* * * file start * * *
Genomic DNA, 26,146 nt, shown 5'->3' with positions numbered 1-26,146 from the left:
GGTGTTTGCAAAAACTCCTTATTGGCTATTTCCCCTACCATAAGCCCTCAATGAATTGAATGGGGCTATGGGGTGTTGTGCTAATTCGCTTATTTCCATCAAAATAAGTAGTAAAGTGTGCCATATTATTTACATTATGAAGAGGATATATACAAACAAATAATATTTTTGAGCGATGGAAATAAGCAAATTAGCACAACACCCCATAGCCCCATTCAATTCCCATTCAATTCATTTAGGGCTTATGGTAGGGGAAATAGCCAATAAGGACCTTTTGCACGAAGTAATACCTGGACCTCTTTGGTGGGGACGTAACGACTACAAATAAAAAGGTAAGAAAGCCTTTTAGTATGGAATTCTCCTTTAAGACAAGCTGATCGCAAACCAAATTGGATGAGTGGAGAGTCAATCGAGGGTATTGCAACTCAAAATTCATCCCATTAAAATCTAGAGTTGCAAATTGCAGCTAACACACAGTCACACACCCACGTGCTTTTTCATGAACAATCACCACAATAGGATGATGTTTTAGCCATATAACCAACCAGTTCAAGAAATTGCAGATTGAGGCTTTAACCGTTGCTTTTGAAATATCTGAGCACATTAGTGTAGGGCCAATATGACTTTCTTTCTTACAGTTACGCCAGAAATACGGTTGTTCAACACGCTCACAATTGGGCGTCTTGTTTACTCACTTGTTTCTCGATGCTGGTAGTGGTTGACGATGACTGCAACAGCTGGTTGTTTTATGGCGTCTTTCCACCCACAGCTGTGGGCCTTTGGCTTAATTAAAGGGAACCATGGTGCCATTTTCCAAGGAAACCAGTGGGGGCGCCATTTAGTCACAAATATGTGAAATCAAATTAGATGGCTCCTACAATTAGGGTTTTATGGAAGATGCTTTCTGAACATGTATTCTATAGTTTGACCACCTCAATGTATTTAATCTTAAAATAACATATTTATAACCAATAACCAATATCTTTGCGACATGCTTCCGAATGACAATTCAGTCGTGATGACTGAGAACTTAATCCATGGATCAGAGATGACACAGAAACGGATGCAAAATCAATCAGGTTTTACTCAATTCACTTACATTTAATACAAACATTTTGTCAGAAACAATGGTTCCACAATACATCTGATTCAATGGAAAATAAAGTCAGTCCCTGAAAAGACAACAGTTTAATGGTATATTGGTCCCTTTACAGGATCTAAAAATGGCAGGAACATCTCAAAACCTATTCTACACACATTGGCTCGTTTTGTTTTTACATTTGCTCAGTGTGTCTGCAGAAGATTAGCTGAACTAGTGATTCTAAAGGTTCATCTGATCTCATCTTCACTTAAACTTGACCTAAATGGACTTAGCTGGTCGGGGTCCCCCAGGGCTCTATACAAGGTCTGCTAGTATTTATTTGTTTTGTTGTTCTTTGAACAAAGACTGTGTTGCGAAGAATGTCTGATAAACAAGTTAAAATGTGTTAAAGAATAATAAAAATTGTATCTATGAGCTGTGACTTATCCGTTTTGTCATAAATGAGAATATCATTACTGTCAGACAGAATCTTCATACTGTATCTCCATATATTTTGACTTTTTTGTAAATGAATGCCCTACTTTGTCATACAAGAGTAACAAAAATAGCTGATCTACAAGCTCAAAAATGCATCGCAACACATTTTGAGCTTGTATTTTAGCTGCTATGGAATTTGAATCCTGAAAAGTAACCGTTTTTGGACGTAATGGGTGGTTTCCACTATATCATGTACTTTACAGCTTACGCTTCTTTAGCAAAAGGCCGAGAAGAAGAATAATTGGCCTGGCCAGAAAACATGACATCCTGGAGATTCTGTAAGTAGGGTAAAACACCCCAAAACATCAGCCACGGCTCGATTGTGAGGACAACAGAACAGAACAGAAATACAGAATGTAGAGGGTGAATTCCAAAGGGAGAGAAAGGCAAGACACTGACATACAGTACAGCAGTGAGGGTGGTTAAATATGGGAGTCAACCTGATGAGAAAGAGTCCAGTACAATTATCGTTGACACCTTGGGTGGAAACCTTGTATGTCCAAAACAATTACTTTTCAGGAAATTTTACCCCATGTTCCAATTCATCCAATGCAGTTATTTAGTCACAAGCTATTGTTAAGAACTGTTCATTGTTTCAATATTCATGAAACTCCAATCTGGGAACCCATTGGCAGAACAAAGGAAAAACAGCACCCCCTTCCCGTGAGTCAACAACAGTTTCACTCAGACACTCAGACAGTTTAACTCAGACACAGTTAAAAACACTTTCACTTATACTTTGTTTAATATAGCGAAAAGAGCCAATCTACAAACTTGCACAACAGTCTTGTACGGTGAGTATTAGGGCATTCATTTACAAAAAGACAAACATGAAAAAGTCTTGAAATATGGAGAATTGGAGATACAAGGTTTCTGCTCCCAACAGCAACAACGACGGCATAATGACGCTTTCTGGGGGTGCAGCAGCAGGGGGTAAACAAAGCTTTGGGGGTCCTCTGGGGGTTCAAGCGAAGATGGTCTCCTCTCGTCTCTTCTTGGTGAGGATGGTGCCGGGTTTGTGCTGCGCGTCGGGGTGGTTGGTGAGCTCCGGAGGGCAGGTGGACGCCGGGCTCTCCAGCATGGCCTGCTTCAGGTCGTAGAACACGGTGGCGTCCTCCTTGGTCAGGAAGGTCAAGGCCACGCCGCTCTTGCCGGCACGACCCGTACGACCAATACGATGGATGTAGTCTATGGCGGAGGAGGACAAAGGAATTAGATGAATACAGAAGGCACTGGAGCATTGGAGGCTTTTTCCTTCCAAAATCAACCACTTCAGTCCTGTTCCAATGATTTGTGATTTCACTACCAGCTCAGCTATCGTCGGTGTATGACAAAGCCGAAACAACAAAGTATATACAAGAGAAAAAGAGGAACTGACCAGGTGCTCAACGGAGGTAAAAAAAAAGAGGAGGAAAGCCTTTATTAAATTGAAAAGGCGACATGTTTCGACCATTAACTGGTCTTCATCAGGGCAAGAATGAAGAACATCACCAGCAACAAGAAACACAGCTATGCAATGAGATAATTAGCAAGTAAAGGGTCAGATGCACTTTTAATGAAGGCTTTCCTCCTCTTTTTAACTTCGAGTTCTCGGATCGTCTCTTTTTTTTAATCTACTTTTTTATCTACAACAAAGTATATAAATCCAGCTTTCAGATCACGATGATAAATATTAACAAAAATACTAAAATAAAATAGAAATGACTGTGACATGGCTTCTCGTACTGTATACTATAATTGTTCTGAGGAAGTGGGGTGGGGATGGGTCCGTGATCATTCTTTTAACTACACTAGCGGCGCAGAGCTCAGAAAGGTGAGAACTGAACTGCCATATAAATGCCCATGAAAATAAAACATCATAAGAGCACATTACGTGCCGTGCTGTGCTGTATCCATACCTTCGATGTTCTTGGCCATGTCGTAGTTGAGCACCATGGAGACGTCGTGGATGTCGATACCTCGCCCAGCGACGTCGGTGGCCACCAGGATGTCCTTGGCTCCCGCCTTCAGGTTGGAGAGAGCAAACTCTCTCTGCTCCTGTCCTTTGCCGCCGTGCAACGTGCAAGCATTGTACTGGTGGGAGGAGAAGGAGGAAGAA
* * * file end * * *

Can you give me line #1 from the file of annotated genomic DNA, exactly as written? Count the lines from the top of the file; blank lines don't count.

Genomic DNA, 26,146 nt, shown 5'->3' with positions numbered 1-26,146 from the left: